AboutZoos, Since 2008


An emerg­ing dog dis­ease in Amur tigers

pub­lished 13 August 2013 | mod­i­fied 28 June 2014

Rare Amur tigers in Rus­sia are suc­cumb­ing to infec­tion with canine dis­tem­per virus (CDV), a pathogen most com­monly found in domes­tic dogs, accord­ing to the authors of a study pub­lished on 13 August in mBio®, the online open-​access jour­nal of the Amer­i­can Soci­ety for Microbiology.

Amurtiger sredneussuriiskyPres­sure from poach­ing, dec­i­ma­tion of their prey base, and habi­tat frag­men­ta­tion have dimin­ished the pop­u­la­tion of Amur tigers (or Siber­ian tigers) to fewer than 500. In the study, a team of sci­en­tists from the US and Rus­sia show that CDV infected and caused fatal neu­ro­log­i­cal dis­ease in the Crit­i­cally Endan­gered Amur tigers (Pan­thera tigris altaica). They esti­mate that the virus has killed at least 1% of Amur tigers since 2009.

Los­ing 1% of an endan­gered pop­u­la­tion is pretty sig­nif­i­cant. And these losses rep­re­sent only the deaths we know about. I imag­ine that there were oth­ers that we just never saw
Denise McAloose, cor­re­spond­ing author, Head Pathol­o­gist, Wildlife Con­ser­va­tion Soci­ety, New York »

Since 2001, sev­eral rare Amur Tigers have exhib­ited a set of strange behav­iours. Nor­mally a reclu­sive species, tigers have been seen enter­ing vil­lages and wan­der­ing onto roads in the Russ­ian Far East, stum­bling, ema­ci­ated, and unafraid of humans. This has also been noticed in Indone­sia with the Suma­tran tigers which became infected. It is a wor­ry­ing symp­tom of canine dis­tem­per: that tigers seem to lose their fear of man. As it increases the chance of human-​tiger con­flict and leaves them easy prey for poachers.

A very wor­ri­some exam­ple can be seen in this video, shot on the road between the vil­lage of Vyazemsk and the City of Bikin, Khabarovsk Krai:

In each of the doc­u­mented cases, the tiger even­tu­ally died or was destroyed after its con­di­tion wors­ened. Early find­ings showed that at least one of the tigers was infected with a mem­ber of the mor­bil­livirus fam­ily of viruses, such as CDV, but con­clu­sive answers had evaded sci­en­tists and wildlife man­agers until now.

Using tis­sue sam­ples from five wild Amur tigers that died or were destroyed due to neu­ro­log­i­cal dis­ease in 2001, 2004, or 2010, McAloose and her col­leagues proved that infec­tion with CDV is to blame for the deaths of two of the tigers and caused a seri­ous infec­tion in a third. Under the micro­scope, the brains of the two tigers that died of CDV infec­tion were rid­dled with lesions, indi­cat­ing they suf­fered from severe viral encephali­tis, con­sis­tent with their clumsy, abnor­mal behav­iour. Mol­e­c­u­lar analy­ses to iden­tify CDV-​specific pro­teins and immuno­la­belling with CDV-​specific anti­bod­ies con­firmed that CDV was present in these tis­sues. A gene for a CDV-​specific gene was detected in the third tiger.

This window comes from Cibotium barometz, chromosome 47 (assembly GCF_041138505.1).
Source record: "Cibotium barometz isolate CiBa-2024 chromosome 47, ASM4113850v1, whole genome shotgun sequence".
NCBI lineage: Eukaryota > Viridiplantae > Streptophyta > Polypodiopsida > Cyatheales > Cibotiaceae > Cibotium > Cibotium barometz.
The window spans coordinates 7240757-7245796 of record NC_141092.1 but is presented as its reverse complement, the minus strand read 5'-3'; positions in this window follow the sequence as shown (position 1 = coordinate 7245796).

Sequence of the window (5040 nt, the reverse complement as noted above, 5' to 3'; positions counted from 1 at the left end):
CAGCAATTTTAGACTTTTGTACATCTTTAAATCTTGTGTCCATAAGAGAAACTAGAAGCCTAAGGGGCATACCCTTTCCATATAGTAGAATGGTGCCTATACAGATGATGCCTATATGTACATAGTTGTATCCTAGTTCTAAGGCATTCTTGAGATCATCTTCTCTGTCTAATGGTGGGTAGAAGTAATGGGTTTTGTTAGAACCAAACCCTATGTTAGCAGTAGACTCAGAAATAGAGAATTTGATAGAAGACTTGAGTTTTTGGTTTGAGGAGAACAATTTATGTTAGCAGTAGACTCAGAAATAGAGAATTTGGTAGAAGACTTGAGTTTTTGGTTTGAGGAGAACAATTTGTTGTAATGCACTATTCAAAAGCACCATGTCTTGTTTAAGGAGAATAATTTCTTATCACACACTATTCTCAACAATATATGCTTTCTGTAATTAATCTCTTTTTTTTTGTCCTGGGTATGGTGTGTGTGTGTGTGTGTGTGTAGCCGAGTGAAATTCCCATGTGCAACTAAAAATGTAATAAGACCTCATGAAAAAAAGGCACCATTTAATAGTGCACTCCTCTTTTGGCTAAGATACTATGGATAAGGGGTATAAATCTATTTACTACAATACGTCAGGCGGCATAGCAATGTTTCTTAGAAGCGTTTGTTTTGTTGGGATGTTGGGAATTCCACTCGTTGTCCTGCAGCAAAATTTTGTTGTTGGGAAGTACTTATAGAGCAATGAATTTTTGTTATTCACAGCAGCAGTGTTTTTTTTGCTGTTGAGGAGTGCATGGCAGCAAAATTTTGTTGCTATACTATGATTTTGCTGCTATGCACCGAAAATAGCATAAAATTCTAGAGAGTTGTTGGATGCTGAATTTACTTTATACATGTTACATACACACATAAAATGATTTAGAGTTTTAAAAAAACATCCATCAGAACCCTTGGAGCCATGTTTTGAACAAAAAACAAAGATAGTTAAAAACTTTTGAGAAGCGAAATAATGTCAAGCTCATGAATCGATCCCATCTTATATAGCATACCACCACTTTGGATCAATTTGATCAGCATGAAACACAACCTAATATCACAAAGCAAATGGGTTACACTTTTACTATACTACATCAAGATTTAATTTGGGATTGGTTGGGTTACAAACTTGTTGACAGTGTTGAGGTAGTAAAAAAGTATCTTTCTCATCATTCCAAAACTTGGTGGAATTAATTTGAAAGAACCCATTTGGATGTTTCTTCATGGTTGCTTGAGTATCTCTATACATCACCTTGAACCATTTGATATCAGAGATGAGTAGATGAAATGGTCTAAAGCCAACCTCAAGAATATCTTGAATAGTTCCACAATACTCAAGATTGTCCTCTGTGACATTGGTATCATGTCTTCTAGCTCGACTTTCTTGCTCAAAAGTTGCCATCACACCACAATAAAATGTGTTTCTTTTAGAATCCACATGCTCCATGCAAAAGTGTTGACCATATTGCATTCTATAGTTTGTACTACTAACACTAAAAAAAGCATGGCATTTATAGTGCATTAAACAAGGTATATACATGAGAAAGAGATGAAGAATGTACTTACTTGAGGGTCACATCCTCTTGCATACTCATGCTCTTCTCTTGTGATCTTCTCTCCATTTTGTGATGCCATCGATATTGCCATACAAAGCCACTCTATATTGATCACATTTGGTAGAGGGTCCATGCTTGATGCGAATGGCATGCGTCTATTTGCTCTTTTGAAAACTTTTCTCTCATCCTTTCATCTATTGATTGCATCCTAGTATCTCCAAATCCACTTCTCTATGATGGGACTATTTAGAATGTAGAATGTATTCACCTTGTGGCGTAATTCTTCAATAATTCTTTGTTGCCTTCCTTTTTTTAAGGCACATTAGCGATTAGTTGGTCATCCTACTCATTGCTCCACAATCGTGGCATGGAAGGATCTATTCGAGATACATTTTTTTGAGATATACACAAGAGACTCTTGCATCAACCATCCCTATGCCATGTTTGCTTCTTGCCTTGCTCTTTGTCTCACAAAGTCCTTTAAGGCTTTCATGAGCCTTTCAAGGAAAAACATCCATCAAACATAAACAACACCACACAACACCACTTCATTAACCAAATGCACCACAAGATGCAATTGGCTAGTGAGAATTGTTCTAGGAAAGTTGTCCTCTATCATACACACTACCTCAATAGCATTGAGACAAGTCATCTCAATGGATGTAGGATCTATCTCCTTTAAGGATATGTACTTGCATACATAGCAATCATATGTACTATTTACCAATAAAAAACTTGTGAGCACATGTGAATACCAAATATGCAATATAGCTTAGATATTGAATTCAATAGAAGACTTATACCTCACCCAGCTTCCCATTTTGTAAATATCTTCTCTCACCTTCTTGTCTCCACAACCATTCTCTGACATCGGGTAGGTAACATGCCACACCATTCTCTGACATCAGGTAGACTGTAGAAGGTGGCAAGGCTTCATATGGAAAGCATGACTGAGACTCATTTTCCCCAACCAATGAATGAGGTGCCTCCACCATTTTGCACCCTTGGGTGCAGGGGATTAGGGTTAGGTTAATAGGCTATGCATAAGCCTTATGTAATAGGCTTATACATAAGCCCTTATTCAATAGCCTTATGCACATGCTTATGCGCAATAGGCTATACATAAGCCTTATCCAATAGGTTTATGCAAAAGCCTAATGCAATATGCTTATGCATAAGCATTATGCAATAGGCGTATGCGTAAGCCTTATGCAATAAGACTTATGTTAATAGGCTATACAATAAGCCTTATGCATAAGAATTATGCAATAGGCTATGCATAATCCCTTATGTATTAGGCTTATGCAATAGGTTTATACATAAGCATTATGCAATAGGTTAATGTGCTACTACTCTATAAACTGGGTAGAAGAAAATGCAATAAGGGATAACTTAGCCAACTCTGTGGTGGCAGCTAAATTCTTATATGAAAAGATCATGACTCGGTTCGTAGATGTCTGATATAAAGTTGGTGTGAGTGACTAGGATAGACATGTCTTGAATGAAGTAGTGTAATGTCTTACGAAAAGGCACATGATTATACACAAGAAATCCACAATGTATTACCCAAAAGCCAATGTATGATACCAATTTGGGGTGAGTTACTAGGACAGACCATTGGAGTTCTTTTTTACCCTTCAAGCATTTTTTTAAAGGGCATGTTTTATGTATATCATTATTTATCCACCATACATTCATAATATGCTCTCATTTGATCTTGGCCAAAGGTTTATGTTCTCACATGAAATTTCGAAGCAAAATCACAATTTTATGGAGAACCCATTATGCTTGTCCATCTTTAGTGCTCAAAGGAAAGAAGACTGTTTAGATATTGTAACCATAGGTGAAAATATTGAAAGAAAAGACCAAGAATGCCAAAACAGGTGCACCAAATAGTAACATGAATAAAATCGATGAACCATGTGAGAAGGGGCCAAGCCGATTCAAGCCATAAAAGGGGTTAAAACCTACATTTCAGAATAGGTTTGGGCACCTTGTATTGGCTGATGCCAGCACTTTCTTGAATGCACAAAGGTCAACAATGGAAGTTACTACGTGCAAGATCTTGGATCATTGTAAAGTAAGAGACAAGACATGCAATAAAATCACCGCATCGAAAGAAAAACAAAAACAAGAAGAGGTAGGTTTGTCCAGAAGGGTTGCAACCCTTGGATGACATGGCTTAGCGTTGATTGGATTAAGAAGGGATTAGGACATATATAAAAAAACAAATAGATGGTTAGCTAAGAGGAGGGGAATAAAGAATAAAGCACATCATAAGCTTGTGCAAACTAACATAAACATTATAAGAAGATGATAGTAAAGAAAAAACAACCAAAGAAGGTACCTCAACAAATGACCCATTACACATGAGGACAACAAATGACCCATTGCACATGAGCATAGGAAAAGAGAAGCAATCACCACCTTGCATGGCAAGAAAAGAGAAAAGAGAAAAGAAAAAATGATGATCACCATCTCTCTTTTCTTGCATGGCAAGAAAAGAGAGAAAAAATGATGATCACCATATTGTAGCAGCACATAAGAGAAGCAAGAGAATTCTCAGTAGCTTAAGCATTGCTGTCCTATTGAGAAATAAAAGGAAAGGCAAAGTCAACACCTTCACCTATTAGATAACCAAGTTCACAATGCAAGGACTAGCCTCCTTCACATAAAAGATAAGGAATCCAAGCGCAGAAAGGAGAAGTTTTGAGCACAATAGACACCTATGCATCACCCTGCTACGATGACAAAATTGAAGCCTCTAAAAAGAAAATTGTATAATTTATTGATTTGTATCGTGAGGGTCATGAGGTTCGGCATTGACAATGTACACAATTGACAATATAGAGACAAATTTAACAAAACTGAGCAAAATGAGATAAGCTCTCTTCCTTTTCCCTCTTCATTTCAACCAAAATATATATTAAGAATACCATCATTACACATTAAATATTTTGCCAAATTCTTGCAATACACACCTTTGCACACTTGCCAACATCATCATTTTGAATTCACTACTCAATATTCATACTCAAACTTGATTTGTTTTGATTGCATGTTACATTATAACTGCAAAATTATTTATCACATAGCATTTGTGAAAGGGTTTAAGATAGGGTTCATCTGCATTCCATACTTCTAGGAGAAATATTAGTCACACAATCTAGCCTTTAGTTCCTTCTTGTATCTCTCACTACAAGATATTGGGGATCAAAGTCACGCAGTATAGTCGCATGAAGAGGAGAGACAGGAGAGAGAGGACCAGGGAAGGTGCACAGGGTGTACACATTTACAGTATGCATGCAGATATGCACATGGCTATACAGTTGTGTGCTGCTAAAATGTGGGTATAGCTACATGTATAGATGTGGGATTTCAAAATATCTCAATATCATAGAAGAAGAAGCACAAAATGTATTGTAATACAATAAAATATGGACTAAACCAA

The prob­lem isn’t lim­ited to one loca­tion, says McAloose. The three tigers that tested pos­i­tive for CDV were dis­trib­uted across the Russ­ian Far East. “That tells us this is a dis­ease that is dis­trib­uted all across Amur tiger range,” he says. “And it also appears to be a rel­a­tively new threat to tigers since blood sam­ples from wild tigers prior to 2000 tested neg­a­tive for anti­bod­ies to the virus”.

But how do tigers con­tract a CDV infec­tion? Rel­a­tively few domes­tic dogs in the Russ­ian Far East are vac­ci­nated against CDV, McAloose says, and tigers do kill and eat dogs, so they rep­re­sent one pos­si­ble source. But domes­tic dogs aren’t the only sus­pects. “In the Russ­ian Far East, domes­tic dogs are one of the biggest con­cerns, but other species, like rac­coon dogs or foxes, can also har­bour the dis­ease,” says McAloose.

McAloose and her col­leagues are now work­ing on col­lect­ing sam­ples from dogs and small wild car­ni­vores in the Russ­ian Far East to get a more com­plete pic­ture of the var­i­ous strains of CDV in cir­cu­la­tion in the hopes of link­ing tiger infec­tions to a source, knowl­edge that would hope­fully aid in pre­vent­ing more infec­tions among tigers.

“The sit­u­a­tion is quite seri­ous”, says McAloose, and when asked if CDV could spell the demise of Amur tigers, she says, “It’s pos­si­ble. It’s the first infec­tious dis­ease that we know is a sig­nif­i­cant risk to Amur tiger survival.

(Source: Amer­i­can Soci­ety for Micro­bi­ol­ogy press release, 13.08.2013)

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Goal: 7000 tigers in the wild

Tiger range countries map

Tiger map” (CC BY 2.5) by Sander­son et al., 2006.

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